JPMorgan subsidiary to sell Saudi Investment Bank stake for $203 million

JPMorgan International Finance, which has held a minority stake in Saudi Investment Bank since 1976, will divest its holding by selling its shares back to Saudi Investment Bank
Updated 25 June 2018
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JPMorgan subsidiary to sell Saudi Investment Bank stake for $203 million

  • A subsidiary of JPMorgan Chase & Co has agreed to sell its minority stake in Saudi Investment Bank for 759.3 million riyals ($203 million)
  • JPMorgan, which is the only U.S. bank providing both commercial banking and securities services in the kingdom, did not disclose the size of the stake or the financial terms of the deal

DUBAI: JPMorgan Chase has become the latest international bank to trim its exposure to Saudi Arabia, with an agreement to sell its minority shareholding in Saudi Investment Bank.

But the bank, the only US lender providing both commercial banking and securities services in Saudi Arabia, has insisted that it remains committed to the Kingdom, stating that the sale is part of winding-down of “non-core holdings and projects.”

Saudi subsidiary JPMorgan International Finance, which has held the stake since 1976, agreed to sell shares representing 7.49% of the SIB’s capital back to the bank for 759.3 million riyals ($202.2 million), the Saudi bank said in a statement on Tadawul on Sunday. 

The transaction was subsequently confirmed by JPMorgan in a statement sent to Reuters. 

The agreement to sell down shares in SIB comes a month after UK lender RBS agreed to sell its stake in Alawwal Bank, as part of a merger between Alawwal and SABB.

The merger — which will create Saudi Arabia’s third largest lender — comes as RBS looks to exit Saudi Arabia due to its own capital requirements. 

JPMorgan on Sunday insisted that it remains optimistic about the Kingdom’s economic prospects, and is seeking to benefit from other opportunities stemming from reforms being pushed by Crown Prince Mohammed bin Salman.

“Globally, the firm has wound-down non-core holdings and projects over the past several years and this proposed sale is consistent with that consolidation effort,” said Bader Alamoudi, senior country officer for JPMorgan, told Reuters.

“We are excited and optimistic about the kingdom’s economic prospects, the opportunities offered by Vision 2030 and our firm’s ability to support it.” 

JPMorgan is among banks advising the Saudi government on the upcoming listing of Saudi Aramco, likely to occur in 2019, which may raise as much as $100 billion.

SIB shares rose 2.1 percent on Sunday on the Tadawul, on a day when shares in most banks, financial service providers and insurers finished in positive territory. 

Arms of the Saudi government are collectively the largest shareholder in SIB, the tenth-largest Saudi bank by assets, owning 34.6 percent, according to Thomson Reuters data. 


Former Nissan chairman Ghosn appears in Tokyo court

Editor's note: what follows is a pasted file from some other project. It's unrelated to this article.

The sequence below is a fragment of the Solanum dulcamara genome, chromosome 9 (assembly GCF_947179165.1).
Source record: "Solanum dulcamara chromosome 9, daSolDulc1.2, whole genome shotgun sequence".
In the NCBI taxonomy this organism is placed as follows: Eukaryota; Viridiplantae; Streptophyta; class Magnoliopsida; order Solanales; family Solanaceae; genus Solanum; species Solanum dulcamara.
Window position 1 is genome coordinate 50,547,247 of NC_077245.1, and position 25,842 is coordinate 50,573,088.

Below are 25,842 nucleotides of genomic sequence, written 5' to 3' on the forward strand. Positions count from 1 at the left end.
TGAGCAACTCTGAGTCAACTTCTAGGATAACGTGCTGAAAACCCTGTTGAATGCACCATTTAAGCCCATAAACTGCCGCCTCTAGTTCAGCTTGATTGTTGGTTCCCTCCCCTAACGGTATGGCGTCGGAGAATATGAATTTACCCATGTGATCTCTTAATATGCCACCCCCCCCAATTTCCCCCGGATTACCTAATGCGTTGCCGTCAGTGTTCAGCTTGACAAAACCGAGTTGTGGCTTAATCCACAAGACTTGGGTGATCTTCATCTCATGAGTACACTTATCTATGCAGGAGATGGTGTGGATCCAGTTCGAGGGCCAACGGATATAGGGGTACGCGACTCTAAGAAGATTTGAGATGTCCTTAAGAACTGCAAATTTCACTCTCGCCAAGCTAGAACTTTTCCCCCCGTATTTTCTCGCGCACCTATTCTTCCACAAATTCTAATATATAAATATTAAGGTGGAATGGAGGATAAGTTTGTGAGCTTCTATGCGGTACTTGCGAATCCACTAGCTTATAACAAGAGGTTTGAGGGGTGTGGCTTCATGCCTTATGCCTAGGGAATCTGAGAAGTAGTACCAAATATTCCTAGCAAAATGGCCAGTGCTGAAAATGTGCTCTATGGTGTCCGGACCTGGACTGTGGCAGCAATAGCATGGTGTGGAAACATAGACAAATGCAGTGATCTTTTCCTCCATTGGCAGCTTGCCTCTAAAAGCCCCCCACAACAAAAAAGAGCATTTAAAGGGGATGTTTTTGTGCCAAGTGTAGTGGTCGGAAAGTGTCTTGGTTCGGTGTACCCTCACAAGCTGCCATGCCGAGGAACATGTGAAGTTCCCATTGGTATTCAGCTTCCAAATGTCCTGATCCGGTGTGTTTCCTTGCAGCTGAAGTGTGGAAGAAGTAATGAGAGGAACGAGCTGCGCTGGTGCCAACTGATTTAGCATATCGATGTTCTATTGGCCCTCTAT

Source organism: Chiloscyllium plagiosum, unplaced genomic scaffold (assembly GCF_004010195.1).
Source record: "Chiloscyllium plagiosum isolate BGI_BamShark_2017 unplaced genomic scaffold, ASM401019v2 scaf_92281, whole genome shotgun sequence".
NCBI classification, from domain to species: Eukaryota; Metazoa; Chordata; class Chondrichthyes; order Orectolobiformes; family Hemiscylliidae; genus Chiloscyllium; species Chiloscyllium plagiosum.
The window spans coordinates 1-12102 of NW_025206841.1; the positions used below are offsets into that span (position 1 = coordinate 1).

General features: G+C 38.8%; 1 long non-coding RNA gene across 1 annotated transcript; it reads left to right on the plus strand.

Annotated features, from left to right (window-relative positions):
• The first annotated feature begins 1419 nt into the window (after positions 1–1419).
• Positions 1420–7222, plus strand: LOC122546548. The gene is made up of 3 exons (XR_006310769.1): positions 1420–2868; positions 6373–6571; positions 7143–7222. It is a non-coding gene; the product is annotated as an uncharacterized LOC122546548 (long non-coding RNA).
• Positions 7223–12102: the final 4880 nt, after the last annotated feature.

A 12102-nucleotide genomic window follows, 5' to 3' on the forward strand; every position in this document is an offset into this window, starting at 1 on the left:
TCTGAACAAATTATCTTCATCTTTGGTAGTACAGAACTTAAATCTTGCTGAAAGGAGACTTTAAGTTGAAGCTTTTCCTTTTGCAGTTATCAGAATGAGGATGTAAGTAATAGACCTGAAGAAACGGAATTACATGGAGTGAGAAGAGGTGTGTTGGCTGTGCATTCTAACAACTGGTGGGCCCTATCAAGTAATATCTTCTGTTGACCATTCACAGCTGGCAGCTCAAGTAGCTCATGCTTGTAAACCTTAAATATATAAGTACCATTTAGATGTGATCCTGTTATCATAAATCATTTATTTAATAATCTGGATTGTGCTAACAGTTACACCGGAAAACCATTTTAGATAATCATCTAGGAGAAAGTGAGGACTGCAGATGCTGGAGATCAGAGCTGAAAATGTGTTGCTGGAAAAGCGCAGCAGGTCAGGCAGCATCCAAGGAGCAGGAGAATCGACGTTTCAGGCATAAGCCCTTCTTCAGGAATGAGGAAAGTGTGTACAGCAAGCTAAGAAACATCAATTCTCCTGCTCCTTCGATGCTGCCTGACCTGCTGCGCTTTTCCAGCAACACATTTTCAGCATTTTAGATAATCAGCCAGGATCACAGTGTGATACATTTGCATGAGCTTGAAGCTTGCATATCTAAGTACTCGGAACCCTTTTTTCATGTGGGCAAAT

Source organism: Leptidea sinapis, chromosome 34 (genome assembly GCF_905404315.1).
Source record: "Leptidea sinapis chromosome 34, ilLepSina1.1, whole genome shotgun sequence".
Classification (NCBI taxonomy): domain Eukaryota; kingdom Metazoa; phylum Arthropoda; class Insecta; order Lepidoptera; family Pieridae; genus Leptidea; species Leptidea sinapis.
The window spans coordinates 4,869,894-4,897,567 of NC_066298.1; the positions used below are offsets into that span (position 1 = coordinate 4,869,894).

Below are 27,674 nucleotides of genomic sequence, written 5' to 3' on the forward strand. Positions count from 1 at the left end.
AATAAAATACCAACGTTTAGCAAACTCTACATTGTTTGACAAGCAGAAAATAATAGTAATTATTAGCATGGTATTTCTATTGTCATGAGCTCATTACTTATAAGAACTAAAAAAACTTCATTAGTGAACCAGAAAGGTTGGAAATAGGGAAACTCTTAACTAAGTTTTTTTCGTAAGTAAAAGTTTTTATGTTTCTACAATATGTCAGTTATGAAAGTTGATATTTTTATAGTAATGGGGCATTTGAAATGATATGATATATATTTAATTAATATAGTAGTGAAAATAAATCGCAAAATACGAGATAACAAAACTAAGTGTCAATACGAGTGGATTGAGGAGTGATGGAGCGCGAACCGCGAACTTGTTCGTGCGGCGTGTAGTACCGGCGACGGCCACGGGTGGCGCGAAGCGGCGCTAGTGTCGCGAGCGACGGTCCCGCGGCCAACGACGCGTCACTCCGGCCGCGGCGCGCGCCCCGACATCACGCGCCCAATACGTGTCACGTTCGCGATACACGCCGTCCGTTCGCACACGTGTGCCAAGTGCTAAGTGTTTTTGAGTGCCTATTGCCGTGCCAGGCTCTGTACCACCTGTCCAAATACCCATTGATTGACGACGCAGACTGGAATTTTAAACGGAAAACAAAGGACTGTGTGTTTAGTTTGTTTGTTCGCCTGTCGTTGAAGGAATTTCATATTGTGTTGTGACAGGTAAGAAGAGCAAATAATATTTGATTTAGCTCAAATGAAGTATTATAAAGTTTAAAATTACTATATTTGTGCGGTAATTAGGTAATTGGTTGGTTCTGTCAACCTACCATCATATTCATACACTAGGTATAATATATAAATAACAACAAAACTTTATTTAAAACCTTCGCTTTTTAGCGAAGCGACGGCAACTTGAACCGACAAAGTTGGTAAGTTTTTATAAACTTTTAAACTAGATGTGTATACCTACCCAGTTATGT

Updated 23 May 2019
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Former Nissan chairman Ghosn appears in Tokyo court

  • It is the first of a series of hearings to iron out logistics for Carlos Ghosn’s actual trial
  • Nissan’s former chairman has hired a strong legal team as he fights to clear his name

TOKYO: Nissan’s former chairman, Carlos Ghosn, appeared in a Japanese courtroom Thursday for a hearing ahead of his trial on accusations of financial misconduct.
It was the first of a series of hearings to iron out logistics for Ghosn’s actual trial. The trial date has not been set, and experts say it could be months away.
Ghosn, who led the Japanese automaker for two decades, was arrested in November and charged with underreporting his income and breach of trust. He was released on bail in March, rearrested in April on fresh accusations and then released again on bail on April 25.
Ghosn insists he is innocent and says he was targeted in a “conspiracy” by others at Nissan Motor Co.
Nissan, which is allied with Renault of France, has seen profits nose-dive amid the fallout from Ghosn’s arrest.
Ghosn has hired a strong legal team as he fights to clear his name. One of his top lawyers, Junichiro Hironaka, was seen walking into the courtroom Thursday with Ghosn.
One of the conditions of Ghosn’s release on bail is that he is forbidden to contact his wife. Prosecutors say that’s to prevent evidence tampering.
Ghosn’s lawyers challenged that restriction, saying it is a violation of human rights, but the Supreme Court rejected their appeal Tuesday.
The lawyers can appeal again to have the restriction removed.
In a briefing Thursday, Deputy Chief Prosecutor Shin Kukimoto welcomed the Supreme Court’s decision.
“For married people to be together is important, but I feel there was enough reason for the Supreme Court to support us in this restriction,” he said.
Kukimoto declined comment on the hearing, which was closed to reporters and the public.
Kukimoto also said the maximum penalty upon conviction of all 15 counts of the charges Ghosn is facing is 15 years in prison and a fine of ¥150 million ($1.4 million).